Title

Beyond Original Sin: Genesis on the Emergence of True Adulthood

About the Speaker

David M. Carr, Professor of Old Testament at Union Theological Seminary in New York is the author, most recently, of Holy Resilience: The Bible’s Traumatic Origins (Yale University Press, 2014) which retells the story of the emergence of the Bible and of Judaism and Christianity as a story of survival of trauma.

Streaming Media

Location

Fort Howard Theater, Bemis International Center

Start Date

4-4-2018 7:00 PM

Description

Dr. Carr's lecture: "Beyond Original Sin: Genesis on the Emergence of True Adulthood" will invite us to consider the transformative possibilities in the story of God’s creation of male and female humans in the Garden of Eden in Genesis 2-3. This story has, of course, been immensely influential in Western culture. Within Christianity it is often read as a story of an “original sin,” caused by the first woman, which inflicted suffering and mortality on humans forever after. More recently, many have interpreted the garden of Eden story as a positive story of human maturation. Dr. Carr’s lecture will offer a new reading of Genesis 2-3 as a subtle account of what it means to be a fully adult human, neither all good nor all bad. Though this biblical story, like some earlier Mesopotamian cosmogonies, tells the story of human maturation, it is a fraught maturation bought at the cost of angering God, losing a life in God’s sacred, well-watered garden, and living a hard life characterized by new forms of alienation and unavoidable mortality. Far from blaming the woman or endorsing patriarchy, Genesis 2-3 offers a subtle account of human fallibility and depicts gender hierarchy as a tragic consequence of broken human relations.

In Dr. Carr’s reading, the garden of Eden story provides an ambivalent picture of humanity, living outside the garden without the full measure of connectedness to each other and the earth that God intended. The story celebrates the ongoing potential of humans for such connection. At the same time it offers a remarkably farsighted picture of the irreversible, profound and often painful consequences that attend the human move toward full adulthood and civilized life.

David Carr

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Apr 4th, 7:00 PM

Beyond Original Sin: Genesis on the Emergence of True Adulthood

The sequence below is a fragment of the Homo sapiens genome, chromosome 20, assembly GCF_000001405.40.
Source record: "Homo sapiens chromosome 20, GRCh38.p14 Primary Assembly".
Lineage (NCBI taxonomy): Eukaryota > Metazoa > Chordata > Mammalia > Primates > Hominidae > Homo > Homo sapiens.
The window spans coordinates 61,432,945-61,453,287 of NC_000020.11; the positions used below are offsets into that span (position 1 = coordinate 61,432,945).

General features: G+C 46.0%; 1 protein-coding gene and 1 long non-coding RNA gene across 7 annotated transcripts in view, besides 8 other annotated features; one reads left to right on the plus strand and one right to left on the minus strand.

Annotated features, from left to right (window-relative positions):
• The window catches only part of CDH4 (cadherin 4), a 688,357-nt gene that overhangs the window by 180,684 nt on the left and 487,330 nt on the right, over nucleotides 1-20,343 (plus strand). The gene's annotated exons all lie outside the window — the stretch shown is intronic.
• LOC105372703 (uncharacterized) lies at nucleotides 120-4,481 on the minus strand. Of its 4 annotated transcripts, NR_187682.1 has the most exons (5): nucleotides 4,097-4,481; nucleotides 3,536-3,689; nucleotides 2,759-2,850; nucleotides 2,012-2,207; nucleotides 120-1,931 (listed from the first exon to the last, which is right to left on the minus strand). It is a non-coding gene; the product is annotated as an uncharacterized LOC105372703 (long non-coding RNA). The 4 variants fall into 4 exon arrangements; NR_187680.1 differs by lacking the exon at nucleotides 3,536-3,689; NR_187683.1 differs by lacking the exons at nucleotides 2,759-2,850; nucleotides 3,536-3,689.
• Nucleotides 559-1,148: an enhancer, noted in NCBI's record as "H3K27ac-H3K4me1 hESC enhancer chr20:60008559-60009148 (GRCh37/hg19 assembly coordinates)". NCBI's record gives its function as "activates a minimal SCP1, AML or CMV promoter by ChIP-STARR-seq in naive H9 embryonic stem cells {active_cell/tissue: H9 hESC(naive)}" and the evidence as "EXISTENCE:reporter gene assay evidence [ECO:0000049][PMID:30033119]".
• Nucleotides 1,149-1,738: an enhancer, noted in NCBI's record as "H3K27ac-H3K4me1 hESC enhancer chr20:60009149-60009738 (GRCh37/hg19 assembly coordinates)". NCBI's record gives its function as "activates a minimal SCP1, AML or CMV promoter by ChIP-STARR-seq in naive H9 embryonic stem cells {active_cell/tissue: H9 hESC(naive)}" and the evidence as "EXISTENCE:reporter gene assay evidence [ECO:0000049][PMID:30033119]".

Fort Howard Theater, Bemis International Center

Dr. Carr's lecture: "Beyond Original Sin: Genesis on the Emergence of True Adulthood" will invite us to consider the transformative possibilities in the story of God’s creation of male and female humans in the Garden of Eden in Genesis 2-3. This story has, of course, been immensely influential in Western culture. Within Christianity it is often read as a story of an “original sin,” caused by the first woman, which inflicted suffering and mortality on humans forever after. More recently, many have interpreted the garden of Eden story as a positive story of human maturation. Dr. Carr’s lecture will offer a new reading of Genesis 2-3 as a subtle account of what it means to be a fully adult human, neither all good nor all bad. Though this biblical story, like some earlier Mesopotamian cosmogonies, tells the story of human maturation, it is a fraught maturation bought at the cost of angering God, losing a life in God’s sacred, well-watered garden, and living a hard life characterized by new forms of alienation and unavoidable mortality. Far from blaming the woman or endorsing patriarchy, Genesis 2-3 offers a subtle account of human fallibility and depicts gender hierarchy as a tragic consequence of broken human relations.

In Dr. Carr’s reading, the garden of Eden story provides an ambivalent picture of humanity, living outside the garden without the full measure of connectedness to each other and the earth that God intended. The story celebrates the ongoing potential of humans for such connection. At the same time it offers a remarkably farsighted picture of the irreversible, profound and often painful consequences that attend the human move toward full adulthood and civilized life.